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Profiles
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campus, she explained. "We help ICE students transition to a college
environment helping them with their homework before or after
class, have lunch, go to the gym, and just spending time socializing on
campus," she said.
Started in 2013, MCC's ICE Program is supported by a state-funded
grant awarded to Middlesex in partnership with LABBB (Lexington,
Arlington, Burlington, Bedford, Belmont) Special Education
Collaborative and Bedford Public Schools. Grant funds support
creating inclusive environments for students to succeed academically,
personally and professionally.
In addition to having access to Peer Mentors, ICE students receive
specialized enrollment, registration and academic advising, community-
based employment and career support, and educational coaches.
ICE students have full access to MCC clubs, student activities, the
Fitness Center, and academic and support services.
"When people find out what I do, they will often say to me, `Oh it is
great students with disabilities have an opportunity to go to college.'
But I don't see it as an opportunity it's their right," she said. "Being
a Peer Mentor is considered work, but to me it's just spending time
with friends."
Working with ICE students inspired Llorente Gonzalez to start a student
club. In the fall of 2015, she founded the ICE Program Peers (ICEPP)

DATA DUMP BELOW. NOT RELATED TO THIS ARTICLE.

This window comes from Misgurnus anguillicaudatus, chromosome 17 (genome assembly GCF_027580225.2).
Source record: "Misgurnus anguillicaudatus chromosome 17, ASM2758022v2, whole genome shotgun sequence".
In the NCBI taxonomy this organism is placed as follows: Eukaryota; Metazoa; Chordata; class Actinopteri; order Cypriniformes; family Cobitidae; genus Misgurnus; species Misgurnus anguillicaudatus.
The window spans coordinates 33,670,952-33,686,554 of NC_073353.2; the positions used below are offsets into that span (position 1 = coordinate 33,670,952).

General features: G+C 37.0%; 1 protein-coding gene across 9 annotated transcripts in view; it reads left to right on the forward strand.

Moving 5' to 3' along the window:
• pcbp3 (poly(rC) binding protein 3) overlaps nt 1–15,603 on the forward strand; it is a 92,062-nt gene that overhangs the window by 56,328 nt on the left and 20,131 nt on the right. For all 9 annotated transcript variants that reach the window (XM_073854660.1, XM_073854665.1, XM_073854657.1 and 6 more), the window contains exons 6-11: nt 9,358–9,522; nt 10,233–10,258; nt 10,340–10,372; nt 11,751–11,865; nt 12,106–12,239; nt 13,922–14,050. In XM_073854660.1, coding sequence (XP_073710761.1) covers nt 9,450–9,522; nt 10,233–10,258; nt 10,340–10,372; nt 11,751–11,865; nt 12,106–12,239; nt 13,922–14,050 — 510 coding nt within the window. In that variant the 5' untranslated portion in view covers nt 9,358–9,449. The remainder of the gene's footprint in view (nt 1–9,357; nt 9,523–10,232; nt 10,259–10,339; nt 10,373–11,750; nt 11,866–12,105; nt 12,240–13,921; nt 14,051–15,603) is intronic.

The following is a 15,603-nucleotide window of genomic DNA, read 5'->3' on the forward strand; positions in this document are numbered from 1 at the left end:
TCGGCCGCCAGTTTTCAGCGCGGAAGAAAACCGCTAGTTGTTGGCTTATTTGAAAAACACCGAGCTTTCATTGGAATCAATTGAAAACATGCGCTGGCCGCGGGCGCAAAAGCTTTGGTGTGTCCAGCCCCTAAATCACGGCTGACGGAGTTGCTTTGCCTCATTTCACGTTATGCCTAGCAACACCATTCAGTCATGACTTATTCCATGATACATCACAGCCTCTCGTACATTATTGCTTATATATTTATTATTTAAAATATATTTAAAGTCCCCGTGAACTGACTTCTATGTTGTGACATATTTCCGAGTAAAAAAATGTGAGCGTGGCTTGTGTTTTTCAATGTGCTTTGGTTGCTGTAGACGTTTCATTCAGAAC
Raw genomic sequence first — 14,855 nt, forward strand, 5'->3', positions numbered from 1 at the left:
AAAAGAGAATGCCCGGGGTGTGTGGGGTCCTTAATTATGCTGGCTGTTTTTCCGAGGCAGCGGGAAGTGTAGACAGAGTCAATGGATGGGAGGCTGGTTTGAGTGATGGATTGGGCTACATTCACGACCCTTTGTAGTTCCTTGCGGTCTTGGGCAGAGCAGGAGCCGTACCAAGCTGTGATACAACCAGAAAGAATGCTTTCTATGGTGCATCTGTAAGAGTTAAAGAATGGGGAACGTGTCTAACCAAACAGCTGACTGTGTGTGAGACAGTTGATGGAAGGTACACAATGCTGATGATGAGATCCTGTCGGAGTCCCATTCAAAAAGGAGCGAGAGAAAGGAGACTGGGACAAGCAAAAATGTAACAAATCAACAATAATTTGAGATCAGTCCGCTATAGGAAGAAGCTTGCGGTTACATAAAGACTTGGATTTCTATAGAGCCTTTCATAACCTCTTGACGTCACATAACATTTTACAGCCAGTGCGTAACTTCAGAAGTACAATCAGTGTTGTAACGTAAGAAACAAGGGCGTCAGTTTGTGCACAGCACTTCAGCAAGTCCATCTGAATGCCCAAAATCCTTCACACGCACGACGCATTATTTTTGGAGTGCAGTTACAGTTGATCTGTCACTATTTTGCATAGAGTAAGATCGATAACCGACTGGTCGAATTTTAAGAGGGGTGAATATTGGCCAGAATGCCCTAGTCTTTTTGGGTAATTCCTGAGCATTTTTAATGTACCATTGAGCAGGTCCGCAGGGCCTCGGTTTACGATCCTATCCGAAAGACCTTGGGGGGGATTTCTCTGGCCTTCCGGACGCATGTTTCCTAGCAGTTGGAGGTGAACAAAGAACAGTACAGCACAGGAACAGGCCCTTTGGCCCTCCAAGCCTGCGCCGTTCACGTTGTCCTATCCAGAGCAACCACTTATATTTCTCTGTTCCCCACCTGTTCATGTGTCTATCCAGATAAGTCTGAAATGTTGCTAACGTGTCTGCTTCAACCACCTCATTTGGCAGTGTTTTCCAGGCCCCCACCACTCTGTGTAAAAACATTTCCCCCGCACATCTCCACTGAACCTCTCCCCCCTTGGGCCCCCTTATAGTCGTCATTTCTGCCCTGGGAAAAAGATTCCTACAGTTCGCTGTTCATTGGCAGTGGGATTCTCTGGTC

Club on campus. The club currently has about 12 members a mix
of ICE students and ICE Peer Mentors. Llorente Gonzalez serves as
president, and an ICE student serves as vice president.
"A lot of people think it's easy to start and run a club," said Llorente
Gonzalez. "But this isn't your typical club. There are a lot of things
to consider. Going outside a normal routine can be very challenging
for people with disabilities. Planning activities takes extra time and
thought, but that's the interesting part."
Among the first ICEPP activities held were two end-of-semester pizza
parties. "It was a chance for ICE students and Peer Mentors to get
together to discuss the semester and celebrate their success," she
said. "ICE students got to showcase their artwork and final projects.
A lot of people participated, Dawn Gross, ICE Program Coordinator,
and Susan Woods, Associate Dean of Student Support Services, were
there, as well as educational coaches, friends, and my advisor. It was
really fun."
For Llorente Gonzalez, the best part of working with the ICE Program
is the relationships that form between ICE students, herself, and other
students on campus.
"I'll be hanging out with ICE students and some of my friends will come
up, introduce themselves, and then in a few weeks I'll see ICE students
and my friends hanging out. That's the best part," she explained. "They
build true and natural relationships between one another without my
assistance. It's really rewarding to see ICE students having a true
college experience just like everyone else. "
After graduating this spring, Llorente Gonzalez plans to continue her
education to pursue a degree in special education. She is considering
working with people living with autism or Asperger's syndrome.
"Middlesex helped me realize that I definitely want to work in special
education," she said. "ICE students inspire me. I want to learn all I can,
so I can apply it to helping them."
Tura Linderholm
Llorente Gonzalez is a Peer Mentor in the Inclusive Concurrent Enrollment (ICE) Program, helping high school students with intellectual disabilities adjust to the college environment.
Student Profile